In addition, the Forest of Dean Sculpture Trust is planning to site a snaking bench Kristina is designing and planning to make with oak steam bender Charlie Whinney. The idea is that the bench will emulate the winding of the rivers, as well as being a metaphor for the life of the forest itself.
The research and development process has given Kristina an opportunity to be ambitious and to develop further ideas for making socially-engaged work. Before lockdown the artist had a bad accident, meaning she was confined to bed for two months. She continued to wind wool around rope and to snip and stitch willow. A stack of sticks was propped against her mattress, coiling rope dangling over the bedstead. Her duvet was covered in bits of fluff and bark and started to resemble the forest floor. Every time her leg had a spasm, everything flew everywhere.
“In literal terms, I was an artist immersed in parts of the forest, but I was still very much stuck in the domestic, in the indoors, in my bedroom, with the stark realities of a commode next to the bed and a bedside table full of medications. And I found myself just wishing I could be transported to the quiet and stillness of the forest. To be amongst nature, to feel the cool breeze across my skin, to hear the rustling of leaves in the canopy. I pictured myself laying back in my bed surrounded by trees and ferns and bathed in dappled sunlight. I thought how much easier it would be to see the forest if I could just magically transport myself, bed and all, up and away and into the forest. A real-life bedknobs and broomsticks moment!”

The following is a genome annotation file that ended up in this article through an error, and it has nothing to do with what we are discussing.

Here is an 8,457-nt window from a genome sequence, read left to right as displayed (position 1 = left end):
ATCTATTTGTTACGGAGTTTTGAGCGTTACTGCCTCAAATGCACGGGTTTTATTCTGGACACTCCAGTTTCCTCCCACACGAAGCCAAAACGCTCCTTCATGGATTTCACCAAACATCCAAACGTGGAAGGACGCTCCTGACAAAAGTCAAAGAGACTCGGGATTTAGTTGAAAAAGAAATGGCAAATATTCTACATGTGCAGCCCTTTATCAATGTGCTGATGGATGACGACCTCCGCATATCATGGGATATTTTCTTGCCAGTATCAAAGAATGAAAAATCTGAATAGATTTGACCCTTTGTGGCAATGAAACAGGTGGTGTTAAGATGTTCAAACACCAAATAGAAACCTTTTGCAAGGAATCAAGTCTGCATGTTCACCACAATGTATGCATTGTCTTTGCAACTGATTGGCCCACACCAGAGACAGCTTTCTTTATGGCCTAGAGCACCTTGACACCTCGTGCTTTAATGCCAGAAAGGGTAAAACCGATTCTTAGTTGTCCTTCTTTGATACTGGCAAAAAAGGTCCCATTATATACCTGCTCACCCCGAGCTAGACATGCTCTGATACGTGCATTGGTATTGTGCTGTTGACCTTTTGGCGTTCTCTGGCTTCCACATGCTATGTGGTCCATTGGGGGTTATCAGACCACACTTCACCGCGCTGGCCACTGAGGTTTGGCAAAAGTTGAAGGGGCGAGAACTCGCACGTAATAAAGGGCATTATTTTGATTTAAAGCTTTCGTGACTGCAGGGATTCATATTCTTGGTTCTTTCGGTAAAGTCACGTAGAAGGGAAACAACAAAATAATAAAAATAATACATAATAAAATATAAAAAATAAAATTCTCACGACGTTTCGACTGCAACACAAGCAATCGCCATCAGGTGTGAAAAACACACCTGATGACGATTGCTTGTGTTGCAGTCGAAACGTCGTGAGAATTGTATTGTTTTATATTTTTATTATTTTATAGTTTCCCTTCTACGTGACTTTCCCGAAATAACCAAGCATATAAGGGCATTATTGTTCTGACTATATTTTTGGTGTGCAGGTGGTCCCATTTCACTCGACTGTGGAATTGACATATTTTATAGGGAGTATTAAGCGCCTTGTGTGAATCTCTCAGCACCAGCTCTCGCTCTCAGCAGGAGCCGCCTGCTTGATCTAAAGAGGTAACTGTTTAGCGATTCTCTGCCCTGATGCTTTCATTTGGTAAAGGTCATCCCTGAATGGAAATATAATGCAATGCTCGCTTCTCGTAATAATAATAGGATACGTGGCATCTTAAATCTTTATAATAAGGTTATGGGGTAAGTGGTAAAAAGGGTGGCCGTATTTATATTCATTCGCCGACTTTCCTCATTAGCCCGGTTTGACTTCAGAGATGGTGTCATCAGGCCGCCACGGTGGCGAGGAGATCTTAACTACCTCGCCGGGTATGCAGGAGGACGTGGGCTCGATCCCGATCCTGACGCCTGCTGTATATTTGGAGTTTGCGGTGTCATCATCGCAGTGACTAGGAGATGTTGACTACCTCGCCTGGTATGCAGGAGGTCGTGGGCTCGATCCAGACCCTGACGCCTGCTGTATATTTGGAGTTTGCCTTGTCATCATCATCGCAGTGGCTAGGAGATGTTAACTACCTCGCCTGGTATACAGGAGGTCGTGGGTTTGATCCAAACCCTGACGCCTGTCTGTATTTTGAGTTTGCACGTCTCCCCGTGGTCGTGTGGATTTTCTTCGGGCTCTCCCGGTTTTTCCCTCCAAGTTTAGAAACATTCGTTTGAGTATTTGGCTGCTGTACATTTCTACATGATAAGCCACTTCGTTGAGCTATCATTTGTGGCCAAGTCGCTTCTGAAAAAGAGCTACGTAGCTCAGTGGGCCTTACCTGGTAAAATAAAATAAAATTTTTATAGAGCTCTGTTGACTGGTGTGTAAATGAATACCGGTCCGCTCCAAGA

The original themes of Basketcase around barriers, resilience and solidarity have moved towards planning for the next funding application to make work that provides a way for others to access the forest in new ways, and for the forest to travel to new destinations using projection mapping as a tool.
Kristina sees this piece as being not just specific to the Forest of Dean, but of giving people isolated from nature the opportunity to be immersed in different natural landscapes. Where will the magic bed travel to next? What will it discover? Online versions could serve as a collection of different forest areas (or even beyond forests to other landscapes). There could be extensions using VR, making it a more portable art piece. Kristina’s imagination has no limits.